Doris’ Christmas Gift Legacy

qs_to doris from motherDoris Morris (yes, her real name) was a typical eight-year old girl in 1934. She went to school. She did her school work. She did her chores. She tried to help her mother in the kitchen. She idolized her older brother, Gerald. She fought with her younger brother, Rex.

She went to the Athelstan Quilt Guild with her mother, Nellie. She played with her friends while their mothers stitched and made warm quilts for the family. The younger girls ran around and played. They brought their dolls and played house. The older girls sat on the porch if it was warm or in the corner if it was cold, and worked on their stitchery. The older girls were already talking about boys and making dish towels and aprons for their hope chests.

In October of that year, Ideal Toy and Novelty Co. produced the first Shirley Temple doll. Some of the families in Athelstan that were a little better off financially had taken the children to the movie theater in Bedford to see Shirley Temple in Stand Up and Cheer and Little Miss Marker The girls chattered like a nest of magpies. They all wanted a Shirley Temple doll, even the older girls who couldn’t be bothered to play with dolls any more.

Doris wanted a Shirley Temple doll. She pestered her mother day in and day out, “Mother, I really, really, really want a Shirley Temple doll for Christmas,” she repeated.

“You know we don’t have the money for such foolishness,” Mother replied. “There’s too many bills and not money to go around. Farming doesn’t pay worth a hoot. We’re lucky we have a roof over our heads.”

Doris pouted. Mother fretted. If only they had the money for a special gift, she thought.

At the next quilt guild meeting, she was talking to her friends, China Scott, Susie Bownes, Georgia Older and Eva Maria Byrns.

“Let’s make Doris a friendship quilt,” Georgia Older suggested. “I have lots of muslin at the store. Clarence won’t mind if I appropriate a bit for a special project. When you stop in for your mail, pick up a square from me.”

Nellie mused, “What kind of squares should we all make? They should match somewhat.”

“How about Sunbonnet Sues and Overall Bills?” Eva Marie asked.  “I’ve been wanting to try my hand at an appliquéd Sunbonnet Sue. I can make one and sign Leona’s name to it.” Hearing her name, Leona looked up and paused from toddling around the living room.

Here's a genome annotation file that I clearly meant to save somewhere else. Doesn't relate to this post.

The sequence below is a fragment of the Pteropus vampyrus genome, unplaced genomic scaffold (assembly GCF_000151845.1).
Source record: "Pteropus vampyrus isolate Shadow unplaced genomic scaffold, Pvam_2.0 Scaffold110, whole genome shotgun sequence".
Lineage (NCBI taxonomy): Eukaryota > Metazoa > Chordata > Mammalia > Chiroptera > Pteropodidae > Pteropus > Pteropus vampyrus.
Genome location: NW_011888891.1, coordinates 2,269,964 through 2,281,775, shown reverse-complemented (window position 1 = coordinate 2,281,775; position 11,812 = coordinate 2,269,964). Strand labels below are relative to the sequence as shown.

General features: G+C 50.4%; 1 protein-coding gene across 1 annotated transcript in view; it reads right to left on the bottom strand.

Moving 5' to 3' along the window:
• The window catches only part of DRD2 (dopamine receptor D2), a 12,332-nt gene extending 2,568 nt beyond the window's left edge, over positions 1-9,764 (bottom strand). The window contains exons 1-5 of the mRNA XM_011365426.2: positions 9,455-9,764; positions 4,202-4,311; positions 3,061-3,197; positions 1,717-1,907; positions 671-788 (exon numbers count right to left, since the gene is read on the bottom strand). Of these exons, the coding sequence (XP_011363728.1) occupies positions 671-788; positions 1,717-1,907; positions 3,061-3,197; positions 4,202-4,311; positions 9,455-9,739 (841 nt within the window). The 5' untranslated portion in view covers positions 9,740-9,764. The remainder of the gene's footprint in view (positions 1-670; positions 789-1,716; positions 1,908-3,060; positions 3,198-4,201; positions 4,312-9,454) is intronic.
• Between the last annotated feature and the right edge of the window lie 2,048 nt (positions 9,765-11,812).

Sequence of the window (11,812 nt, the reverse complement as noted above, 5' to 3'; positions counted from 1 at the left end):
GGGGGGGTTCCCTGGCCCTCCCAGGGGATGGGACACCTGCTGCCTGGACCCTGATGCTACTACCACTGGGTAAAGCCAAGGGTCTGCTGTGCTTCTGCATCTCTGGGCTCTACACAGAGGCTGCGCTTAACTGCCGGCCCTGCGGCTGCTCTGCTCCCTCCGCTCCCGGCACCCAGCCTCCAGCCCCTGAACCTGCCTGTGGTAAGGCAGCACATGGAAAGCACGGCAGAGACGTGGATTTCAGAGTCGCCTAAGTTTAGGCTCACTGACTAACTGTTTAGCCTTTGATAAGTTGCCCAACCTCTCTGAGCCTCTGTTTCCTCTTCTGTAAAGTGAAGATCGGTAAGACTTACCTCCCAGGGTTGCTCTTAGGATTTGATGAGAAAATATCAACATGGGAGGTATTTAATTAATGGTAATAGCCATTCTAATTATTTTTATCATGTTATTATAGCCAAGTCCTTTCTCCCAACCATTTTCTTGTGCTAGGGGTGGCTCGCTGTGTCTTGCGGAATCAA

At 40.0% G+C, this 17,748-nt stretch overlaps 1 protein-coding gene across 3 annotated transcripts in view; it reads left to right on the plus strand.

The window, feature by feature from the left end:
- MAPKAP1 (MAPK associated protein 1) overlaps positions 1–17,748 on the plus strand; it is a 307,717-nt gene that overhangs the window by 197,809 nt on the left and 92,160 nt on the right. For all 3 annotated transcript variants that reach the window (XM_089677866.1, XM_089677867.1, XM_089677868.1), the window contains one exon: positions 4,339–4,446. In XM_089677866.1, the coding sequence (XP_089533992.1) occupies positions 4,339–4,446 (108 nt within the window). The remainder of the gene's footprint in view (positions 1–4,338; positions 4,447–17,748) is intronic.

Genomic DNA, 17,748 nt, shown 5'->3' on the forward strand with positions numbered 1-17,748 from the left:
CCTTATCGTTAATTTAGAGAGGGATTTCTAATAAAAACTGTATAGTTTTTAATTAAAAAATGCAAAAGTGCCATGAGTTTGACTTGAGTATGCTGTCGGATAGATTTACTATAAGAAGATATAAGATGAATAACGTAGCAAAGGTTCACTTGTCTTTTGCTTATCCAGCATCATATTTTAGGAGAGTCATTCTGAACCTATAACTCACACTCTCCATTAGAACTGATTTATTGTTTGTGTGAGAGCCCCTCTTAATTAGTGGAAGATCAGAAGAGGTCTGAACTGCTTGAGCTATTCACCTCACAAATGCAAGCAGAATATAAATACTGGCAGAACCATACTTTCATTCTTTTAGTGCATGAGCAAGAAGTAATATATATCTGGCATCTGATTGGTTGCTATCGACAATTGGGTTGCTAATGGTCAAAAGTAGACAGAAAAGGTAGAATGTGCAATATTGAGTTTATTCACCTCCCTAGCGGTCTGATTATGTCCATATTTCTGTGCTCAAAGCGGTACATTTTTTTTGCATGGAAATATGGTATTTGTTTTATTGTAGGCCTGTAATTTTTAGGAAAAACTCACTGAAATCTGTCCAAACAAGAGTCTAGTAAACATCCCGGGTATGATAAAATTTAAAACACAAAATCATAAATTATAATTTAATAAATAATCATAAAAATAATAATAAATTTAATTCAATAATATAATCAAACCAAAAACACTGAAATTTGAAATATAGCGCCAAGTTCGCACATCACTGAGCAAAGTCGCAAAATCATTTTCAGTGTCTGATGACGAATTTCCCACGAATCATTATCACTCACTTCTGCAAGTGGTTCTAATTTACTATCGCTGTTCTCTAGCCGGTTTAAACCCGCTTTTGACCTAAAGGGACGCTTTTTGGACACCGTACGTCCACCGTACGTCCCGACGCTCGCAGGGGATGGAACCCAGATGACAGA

Everyone pitched in and stitched away on the sly, whenever Doris wasn’t around.

China Scott made a square for her daughter Berneice and her step-grandchild Thelma Weaver.
Minnie Weese made a square for 7-year old Madelyn.
Katie Kemery made one for her and one for her daughter Norma Gean.
Katie Fidler made one for herself. Her children were all grown, married and off starting their own families.
The older girls made their own squares: Deliliah Rusco, Leona and Darlene Booher, Betty Balch (with one for her brother, John) and Evelyn and Maxine Bownes..
Some of the younger girls made squares too: Jean Marie Carroll, Beverly and Dorothy Barnett, Minnie & Josie Bownes (with one for Charls Bownes), Lelah Clark, Grace Murray.
Georgia Older, the postmaster’s wife, made one for her and one for her mother, Mrs. EJ (Eliza Jane) Bownes.
Mrs. Yoder made three for her family. Being Amish, she didn’t sign their names on their squares.
Zelma Weese made two for her little one Dean. She couldn’t decide on the Sunbonnet Sue or Overall Bill, so since Dean was two years old, she made one of each.
Eva Marie Byrns made a square for Leona and added her age, 18 months.
Nellie Morris finished up the set with two squares, one for little Rex and one for Doris. On Doris’s square she signed ‘To Doris, From Mother’ and added ‘1934 in the bonnet.

Doris was surprised on Christmas Day that year. She didn’t get her Shirley Temple doll. But she had a stack of memories, stitched by her friends and family, memories that she would keep her entire life. She never did piece the squares into a quilt. Yet, the square remained as one of her treasured processions.

When Doris died January 10, 2005, at the age of 78 years old, the quilt squares finally left the family, to be happily purchased by me at a yard sale. The set of 30 quilt squares live on, calico memories of when the paths of these 30 people all crossed in Athelstan, Iowa, living on long past Doris and the demise of Athelstan.



  1. What a fabulous story and an amazing find for you, both the squares and their history. Thanks for sharing

    • Thanks Chris. I have really been enjoying finding out more about these women from the past. I am soooo glad I stopped at the yard sale that day’

    • Beautiful embroidery work! I especially like your herb garden piece.

  2. That’s fascinating! How’d you find out the back story?

    • Thanks JoJo! LOTS (and LOTS) of computer time lol And I’ve botten in touch with a few descendants of the squares and we’ve had some email correspondance. It’s been a lot of fun!

  3. Nita

    I’m so glad you got the story to go with the squares. Now when the quilt is put together it will have two known stories, Doris’s and yours. 🙂 Because as we know, every quilt has a story or ten.

    • Yes, Nita, so true!! And this set has 30 different squares, so at least 30 stories with this one.
      I contacted the local museum in Taylor County Iowa, and will take the squares to them. The director is in touch with two quilting guilds interested in piecing the squares into a quilt.
      Thanks for stopping by.

  4. Thanks for sharing this heart warming bit of history!

    • Thanks Nikki! I’ve gotten rather attached to the people behind these squares and love to share their stories any chance I get.

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